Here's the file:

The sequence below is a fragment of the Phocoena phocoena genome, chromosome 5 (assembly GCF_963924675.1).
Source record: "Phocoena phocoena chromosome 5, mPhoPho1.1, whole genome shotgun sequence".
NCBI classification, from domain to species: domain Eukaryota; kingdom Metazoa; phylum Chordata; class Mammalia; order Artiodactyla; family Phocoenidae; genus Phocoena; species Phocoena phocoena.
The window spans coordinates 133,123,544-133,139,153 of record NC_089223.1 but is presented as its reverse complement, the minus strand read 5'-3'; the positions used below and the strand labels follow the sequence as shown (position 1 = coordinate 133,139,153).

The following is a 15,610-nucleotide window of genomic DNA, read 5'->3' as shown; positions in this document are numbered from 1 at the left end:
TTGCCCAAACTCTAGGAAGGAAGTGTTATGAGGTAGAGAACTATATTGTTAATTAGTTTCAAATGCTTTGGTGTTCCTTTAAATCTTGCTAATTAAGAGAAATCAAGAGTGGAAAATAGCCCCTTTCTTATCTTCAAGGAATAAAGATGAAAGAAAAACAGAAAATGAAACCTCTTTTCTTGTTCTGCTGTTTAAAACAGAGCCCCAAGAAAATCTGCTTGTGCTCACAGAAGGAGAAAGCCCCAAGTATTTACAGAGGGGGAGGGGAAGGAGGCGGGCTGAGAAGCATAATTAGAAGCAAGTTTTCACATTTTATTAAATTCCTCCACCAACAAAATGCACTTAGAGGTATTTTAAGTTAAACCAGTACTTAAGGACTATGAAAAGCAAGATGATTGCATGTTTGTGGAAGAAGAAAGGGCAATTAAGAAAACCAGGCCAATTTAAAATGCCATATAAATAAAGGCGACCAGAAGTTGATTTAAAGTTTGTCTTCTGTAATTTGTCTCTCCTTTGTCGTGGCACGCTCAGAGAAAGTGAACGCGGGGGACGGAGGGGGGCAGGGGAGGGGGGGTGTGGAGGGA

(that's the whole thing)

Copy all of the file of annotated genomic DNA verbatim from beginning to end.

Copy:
The sequence below is a fragment of the Phocoena phocoena genome, chromosome 5 (assembly GCF_963924675.1).
Source record: "Phocoena phocoena chromosome 5, mPhoPho1.1, whole genome shotgun sequence".
NCBI classification, from domain to species: domain Eukaryota; kingdom Metazoa; phylum Chordata; class Mammalia; order Artiodactyla; family Phocoenidae; genus Phocoena; species Phocoena phocoena.
The window spans coordinates 133,123,544-133,139,153 of record NC_089223.1 but is presented as its reverse complement, the minus strand read 5'-3'; the positions used below and the strand labels follow the sequence as shown (position 1 = coordinate 133,139,153).

The following is a 15,610-nucleotide window of genomic DNA, read 5'->3' as shown; positions in this document are numbered from 1 at the left end:
TTGCCCAAACTCTAGGAAGGAAGTGTTATGAGGTAGAGAACTATATTGTTAATTAGTTTCAAATGCTTTGGTGTTCCTTTAAATCTTGCTAATTAAGAGAAATCAAGAGTGGAAAATAGCCCCTTTCTTATCTTCAAGGAATAAAGATGAAAGAAAAACAGAAAATGAAACCTCTTTTCTTGTTCTGCTGTTTAAAACAGAGCCCCAAGAAAATCTGCTTGTGCTCACAGAAGGAGAAAGCCCCAAGTATTTACAGAGGGGGAGGGGAAGGAGGCGGGCTGAGAAGCATAATTAGAAGCAAGTTTTCACATTTTATTAAATTCCTCCACCAACAAAATGCACTTAGAGGTATTTTAAGTTAAACCAGTACTTAAGGACTATGAAAAGCAAGATGATTGCATGTTTGTGGAAGAAGAAAGGGCAATTAAGAAAACCAGGCCAATTTAAAATGCCATATAAATAAAGGCGACCAGAAGTTGATTTAAAGTTTGTCTTCTGTAATTTGTCTCTCCTTTGTCGTGGCACGCTCAGAGAAAGTGAACGCGGGGGACGGAGGGGGGCAGGGGAGGGGGGGTGTGGAGGGA